“It was Bhadase Sagan Maraj that introduced Basdeo Panday to the All Trinidad Sugar Union,” said Ramdath Jagessar. “Panday was a loser. He fought the 1966 General Elections on a Workers and Farmers Party ticket and lost his deposit. He was frustrated and wanted to leave for India but Maraj rescued him. ‘Take this boy and let his work with you,’ Maraj said to Rampartap Singh, the President of the All Trinidad,” said Jagessar. With this Panday got a foothold in the All Trinidad and the rest is history. He said that the UNC and its predecessor, the ULF, were incarnations of the DLP and the original PDP that Bhadase founded in 1955.
Jagessar was the main presenter on the topic “Bhadase Sagan Maraj: Man, Saint or Devil? The Life and Times of Bhadase. Hosted by ICDN Wednesday Night Zoom, the program was chaired by Ariti Jankie, journalist and author.
Jagessar began his talk with the role that Maraj played in stemming the 1970 Black Power Uprising. “Thousands of urban blacks were marching about the streets of Port of Spain. The government was in panic mode. A plane was in standby to evacuate the Prime Minister, Ministers of Government and their families. A section of the army led by Raffique Shaw and Rex Lassalle had joined the urban protesters led by Makandal Daaga.”
The challenge for the leaders was to get the Indians to join the protest. Indians, more that 30% of the population, went about their daily struggles oblivious of what was happening and its impact on their lives. The marchers decided to march from Port of Spain along the Eastern Main Road and the Southern Main Road to San Fernando.
“At his residence in Champ Fleur, Bhadase, holding a rifle in his hands, stood at his gap with the gate wide open. The marchers came to a halt, more than 10,000 shouting ‘power to the people.’ ‘I dare anyone of you to enter my property and you would know what is power,’ said Maraj. The leaders of the march went silent. Bhadase took the riffle, laid it on the road and said: ‘I come to you in peace.’ Every man was silent.”
Bhadase warned the Indians not to join the march. His remarks were that ‘you would be replacing one black man with another.’ Only a handful of Indians participated in the Black Power marches -Ram Maharaj, Winston Lennard and Kenneth Parmasad- are three names that come to mind. The classified of the British High Commission recorded that the Indians went about their businesses unaware of what was happening.
“Had Maraj not stood up against the Black Power Trinidad would have experienced a blood bath,” said Jagessar. “The US Marines were ready to kick into action and Venezuelan soldiers were about the city guarding senior officials.”
Jagessar lamented that the government had failed to acknowledge the significant role Maraj played to save the country from a massacre. “For this he was never thanked or acknowledged,” said Jagessar.
Bhadase was a millionaire at age 30. He was successful in his bids to acquire assets from the bases in Waller Field and Chaguaramas. The scrap irons, jeeps and galvanize sheets had a ready market since there was an acute shortest of building materials immediately after the war.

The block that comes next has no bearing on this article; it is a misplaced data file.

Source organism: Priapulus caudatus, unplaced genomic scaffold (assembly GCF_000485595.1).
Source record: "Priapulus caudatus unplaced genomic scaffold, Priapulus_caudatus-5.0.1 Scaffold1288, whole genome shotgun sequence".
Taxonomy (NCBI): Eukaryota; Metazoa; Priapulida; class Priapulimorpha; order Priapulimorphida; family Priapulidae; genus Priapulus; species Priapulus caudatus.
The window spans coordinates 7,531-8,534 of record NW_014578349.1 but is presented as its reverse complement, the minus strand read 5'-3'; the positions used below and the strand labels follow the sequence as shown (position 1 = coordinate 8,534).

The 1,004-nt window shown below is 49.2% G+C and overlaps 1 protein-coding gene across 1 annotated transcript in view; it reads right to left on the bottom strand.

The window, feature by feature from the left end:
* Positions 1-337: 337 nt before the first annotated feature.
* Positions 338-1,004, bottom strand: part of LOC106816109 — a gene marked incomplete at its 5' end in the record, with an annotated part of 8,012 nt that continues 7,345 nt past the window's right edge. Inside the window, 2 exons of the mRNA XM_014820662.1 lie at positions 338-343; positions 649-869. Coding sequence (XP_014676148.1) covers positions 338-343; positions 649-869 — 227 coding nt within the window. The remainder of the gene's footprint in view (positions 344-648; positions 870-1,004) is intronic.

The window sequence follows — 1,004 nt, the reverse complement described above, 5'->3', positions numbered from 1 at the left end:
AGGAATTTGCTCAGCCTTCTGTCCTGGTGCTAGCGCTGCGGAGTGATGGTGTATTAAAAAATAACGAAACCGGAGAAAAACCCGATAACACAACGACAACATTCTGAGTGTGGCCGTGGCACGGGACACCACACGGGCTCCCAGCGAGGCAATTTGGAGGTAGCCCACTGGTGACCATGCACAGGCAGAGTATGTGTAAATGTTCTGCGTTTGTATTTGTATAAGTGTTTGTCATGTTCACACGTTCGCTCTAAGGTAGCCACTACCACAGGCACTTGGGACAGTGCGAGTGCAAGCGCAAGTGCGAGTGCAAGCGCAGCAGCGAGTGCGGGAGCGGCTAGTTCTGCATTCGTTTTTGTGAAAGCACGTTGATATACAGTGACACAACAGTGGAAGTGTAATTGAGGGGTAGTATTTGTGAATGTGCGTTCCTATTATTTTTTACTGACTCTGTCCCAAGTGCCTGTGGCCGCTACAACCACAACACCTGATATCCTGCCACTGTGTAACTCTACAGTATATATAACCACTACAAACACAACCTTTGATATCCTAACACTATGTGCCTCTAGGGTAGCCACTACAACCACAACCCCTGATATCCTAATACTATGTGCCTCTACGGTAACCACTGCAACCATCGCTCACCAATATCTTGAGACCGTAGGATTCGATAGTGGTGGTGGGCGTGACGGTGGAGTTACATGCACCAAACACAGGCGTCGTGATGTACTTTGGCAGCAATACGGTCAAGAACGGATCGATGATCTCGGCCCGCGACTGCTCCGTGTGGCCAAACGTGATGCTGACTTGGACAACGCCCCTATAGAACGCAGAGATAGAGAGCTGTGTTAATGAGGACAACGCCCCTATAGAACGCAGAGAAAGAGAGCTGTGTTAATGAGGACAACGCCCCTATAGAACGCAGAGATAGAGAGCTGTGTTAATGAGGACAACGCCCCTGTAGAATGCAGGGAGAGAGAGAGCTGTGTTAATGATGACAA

“Maraj killed two birds with one stone. After uniting the two Sanatanist factions into the Maha Sabha, Maraj used the materials acquired at the bases to launch the Maha Sabha School building program. In less than three years, the Maha Sabha built more than 30 primary schools across the sugar belt,” said Jagessar.
Sat Sookdeo, businessman, said that his grandfather worked with Bhadase at the Chaguaramas base. “In Felicity the houses were ajoupas with mud floors and mud walls and the roofs were carat. It was the materials that Maraj acquired from the base that were used to construct the first set of wooden houses with galvanize roofs.”
Sat said that Maraj ended separate cooking and eating arrangements at yagyas. “Meals were prepared and served separately for Brahmins. It was Maraj that put an end to that anti-social practice. We must eat together as one people,” he instructed the people.
Responding to a listener who wondered if he was not presenting a sanitized version of Maraj, Jagessar was adamant that the society must first speak about the many misdeeds of Dr. Eric Williams among which was the removal of documents at the National Archives that became his daughter’s personal collection. He also made reference to a page torn from the Register of Marriage at the Red House.
“Maraj was never convicted of any crime. However, he once had an altercation with a police that came to his house in Caroni demanding a bribe from Maraj who had applied for a licence. Maraj proceeded to beat the officer after he was threatened with a gun,” said Jagessar. “Maraj was fined a small sum of money which he paid. That was the only conviction against Maraj.”
Jagessar underlined the philanthropist role of Bhadase. He said: “Bhadase gave out an average of $3,000 in charity to the scores that came to his house every day. No one ever left empty handed. Moneys were given for yagyas and wedding and other cultural and social activities.”
After uniting the sugar cane worker under a single union-All Trinidad Sugar Estate and Factory Workers Trade Union- Maraj called a strike for increased wages and better working conditions. During the strike Maraj paid money to workers to keep them on the picket line, thus forcing management to negotiate with the union.
Ariti Jankie said that Maraj was an inspiration to many. “My uncle Seecharan Bunsee of Mandingo, Princes Town deified Maraj and would carry a pistol on his waist. He was fearless and always ready to defend the weak.”